Friday, November 07, 2014


Jails and Cops Friday is back with a look at the past and a guy who is trying to dig it up.  We'll be talking about medical experimentation on prisoners (which by the way, when I did a little research on this turns out to be something that is seriously being debated again as a fine idea).  What we aren't talking about is simple neglect, bad as that is, we are going for the real thing here.  The sort of stuff that was brought up at the Nuremberg Trials of Nazi war criminals and led to a code of medical conduct which outlawed the types of horrors that went on in the Camps.  Many U.S. doctors essentially ignored the  Nuremberg Code, arguing that they applied to Nazi atrocities - not to American medicine.

Officially, most of the medical experiments in US prisons occurred forty to eighty years ago.  They included among other things according to a 2011 AP report by Mike Stobbe: hepatitis to mental patients in Connecticut, squirting a pandemic flu virus up the noses of prisoners in Maryland, and injecting cancer cells into chronically ill people at a New York hospital.

Stobbe found that these experiments weren't just about "lifesaving" treatments.  They included, "...curiosity-satisfying experiments that hurt people but provided no useful results.”

Stobbe, by the way, confined his studies to medical experiments conducted by the federal government.  

The AP review of past research found (hang on this will be lengthy but in case you missed it back in 2011, I want you to see it now):

-A federally funded study begun in 1942 injected experimental flu vaccine in male patients at a state insane asylum in Ypsilanti, Mich., then exposed them to flu several months later. It was co-authored by Dr. Jonas Salk, who a decade later would become famous as inventor of the polio vaccine.   One newspaper account mentioned the test subjects were "senile and debilitated." Then it quickly moved on to the promising results.

 -In federally funded studies in the 1940s, noted researcher Dr. W. Paul Havens Jr. exposed men to hepatitis in a series of experiments, including one using patients from mental institutions in Middletown and Norwich, Conn. Havens, a World Health Organization expert on viral diseases, was one of the first scientists to differentiate types of hepatitis and their causes. A search of various news archives found no mention of the mental patients study, which made eight healthy men ill but broke no new ground in understanding the disease.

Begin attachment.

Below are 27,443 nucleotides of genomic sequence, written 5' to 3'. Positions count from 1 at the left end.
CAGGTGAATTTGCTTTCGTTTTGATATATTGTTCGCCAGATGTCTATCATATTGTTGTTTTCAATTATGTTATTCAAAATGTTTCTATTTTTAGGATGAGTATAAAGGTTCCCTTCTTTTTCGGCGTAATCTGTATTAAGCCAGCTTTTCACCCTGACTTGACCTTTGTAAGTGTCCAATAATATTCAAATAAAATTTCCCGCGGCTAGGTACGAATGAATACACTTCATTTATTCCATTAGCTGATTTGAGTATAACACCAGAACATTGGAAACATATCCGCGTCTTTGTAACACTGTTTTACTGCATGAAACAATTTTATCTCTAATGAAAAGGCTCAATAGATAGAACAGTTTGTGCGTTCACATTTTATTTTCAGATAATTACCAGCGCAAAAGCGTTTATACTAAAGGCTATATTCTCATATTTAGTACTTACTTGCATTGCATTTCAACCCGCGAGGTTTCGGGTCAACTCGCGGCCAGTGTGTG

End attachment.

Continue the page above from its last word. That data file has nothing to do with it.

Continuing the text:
-Researchers in the mid-1940s studied the transmission of a deadly stomach bug by having young men swallow unfiltered stool suspension. The study was conducted at the New York State Vocational Institution, a reformatory prison in West Coxsackie. The point was to see how well the disease spread that way as compared to spraying the germs and having test subjects breathe it. Swallowing it was a more effective way to spread the disease, the researchers concluded. The study doesn't explain if the men were rewarded for this awful task.

-A University of Minnesota study in the late 1940s injected 11 public service employee volunteers with malaria, then starved them for five days. Some were also subjected to hard labor, and those men lost an average of 14 pounds. They were treated for malarial fevers with quinine sulfate. One of the authors was Ancel Keys, a noted dietary scientist who developed K-rations for the military and the Mediterranean diet for the public. But a search of various news archives found no mention of the study.
-For a study in 1957, when the Asian flu pandemic was spreading, federal researchers sprayed the virus in the noses of 23 inmates at Patuxent prison in Jessup, Md., to compare their reactions to those of 32 virus-exposed inmates who had been given a new vaccine.

-Government researchers in the 1950s tried to infect about two dozen volunteering prison inmates with gonorrhea using two different methods in an experiment at a federal penitentiary in Atlanta. The bacteria was pumped directly into the urinary tract through the penis, according to their paper. The men quickly developed the disease, but the researchers noted this method wasn't comparable to how men normally got infected - by having sex with an infected partner. The men were later treated with antibiotics. The study was published in the Journal of the American Medical Association.